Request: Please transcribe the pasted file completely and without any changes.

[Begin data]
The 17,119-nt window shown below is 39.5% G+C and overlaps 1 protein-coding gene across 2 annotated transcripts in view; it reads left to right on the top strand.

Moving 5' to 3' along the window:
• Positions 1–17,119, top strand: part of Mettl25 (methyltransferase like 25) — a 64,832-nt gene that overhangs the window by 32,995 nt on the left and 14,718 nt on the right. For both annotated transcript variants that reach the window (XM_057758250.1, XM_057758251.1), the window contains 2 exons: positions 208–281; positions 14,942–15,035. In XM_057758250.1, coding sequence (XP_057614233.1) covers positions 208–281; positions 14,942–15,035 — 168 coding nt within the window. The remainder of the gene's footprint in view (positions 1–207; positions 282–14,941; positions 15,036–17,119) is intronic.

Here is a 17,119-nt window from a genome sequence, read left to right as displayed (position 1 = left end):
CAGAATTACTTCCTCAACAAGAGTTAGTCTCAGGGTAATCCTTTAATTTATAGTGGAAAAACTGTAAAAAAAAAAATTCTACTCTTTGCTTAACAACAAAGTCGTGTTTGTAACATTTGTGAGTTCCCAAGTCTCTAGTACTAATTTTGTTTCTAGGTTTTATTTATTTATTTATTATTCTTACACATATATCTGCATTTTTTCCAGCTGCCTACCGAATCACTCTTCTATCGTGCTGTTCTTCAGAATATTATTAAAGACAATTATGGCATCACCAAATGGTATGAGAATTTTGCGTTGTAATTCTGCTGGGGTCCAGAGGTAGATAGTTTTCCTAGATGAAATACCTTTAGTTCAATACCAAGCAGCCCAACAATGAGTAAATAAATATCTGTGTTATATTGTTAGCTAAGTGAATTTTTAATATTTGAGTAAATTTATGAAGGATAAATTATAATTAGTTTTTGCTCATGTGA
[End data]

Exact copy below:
The 17,119-nt window shown below is 39.5% G+C and overlaps 1 protein-coding gene across 2 annotated transcripts in view; it reads left to right on the top strand.

Moving 5' to 3' along the window:
• Positions 1–17,119, top strand: part of Mettl25 (methyltransferase like 25) — a 64,832-nt gene that overhangs the window by 32,995 nt on the left and 14,718 nt on the right. For both annotated transcript variants that reach the window (XM_057758250.1, XM_057758251.1), the window contains 2 exons: positions 208–281; positions 14,942–15,035. In XM_057758250.1, coding sequence (XP_057614233.1) covers positions 208–281; positions 14,942–15,035 — 168 coding nt within the window. The remainder of the gene's footprint in view (positions 1–207; positions 282–14,941; positions 15,036–17,119) is intronic.

Here is a 17,119-nt window from a genome sequence, read left to right as displayed (position 1 = left end):
CAGAATTACTTCCTCAACAAGAGTTAGTCTCAGGGTAATCCTTTAATTTATAGTGGAAAAACTGTAAAAAAAAAAATTCTACTCTTTGCTTAACAACAAAGTCGTGTTTGTAACATTTGTGAGTTCCCAAGTCTCTAGTACTAATTTTGTTTCTAGGTTTTATTTATTTATTTATTATTCTTACACATATATCTGCATTTTTTCCAGCTGCCTACCGAATCACTCTTCTATCGTGCTGTTCTTCAGAATATTATTAAAGACAATTATGGCATCACCAAATGGTATGAGAATTTTGCGTTGTAATTCTGCTGGGGTCCAGAGGTAGATAGTTTTCCTAGATGAAATACCTTTAGTTCAATACCAAGCAGCCCAACAATGAGTAAATAAATATCTGTGTTATATTGTTAGCTAAGTGAATTTTTAATATTTGAGTAAATTTATGAAGGATAAATTATAATTAGTTTTTGCTCATGTGA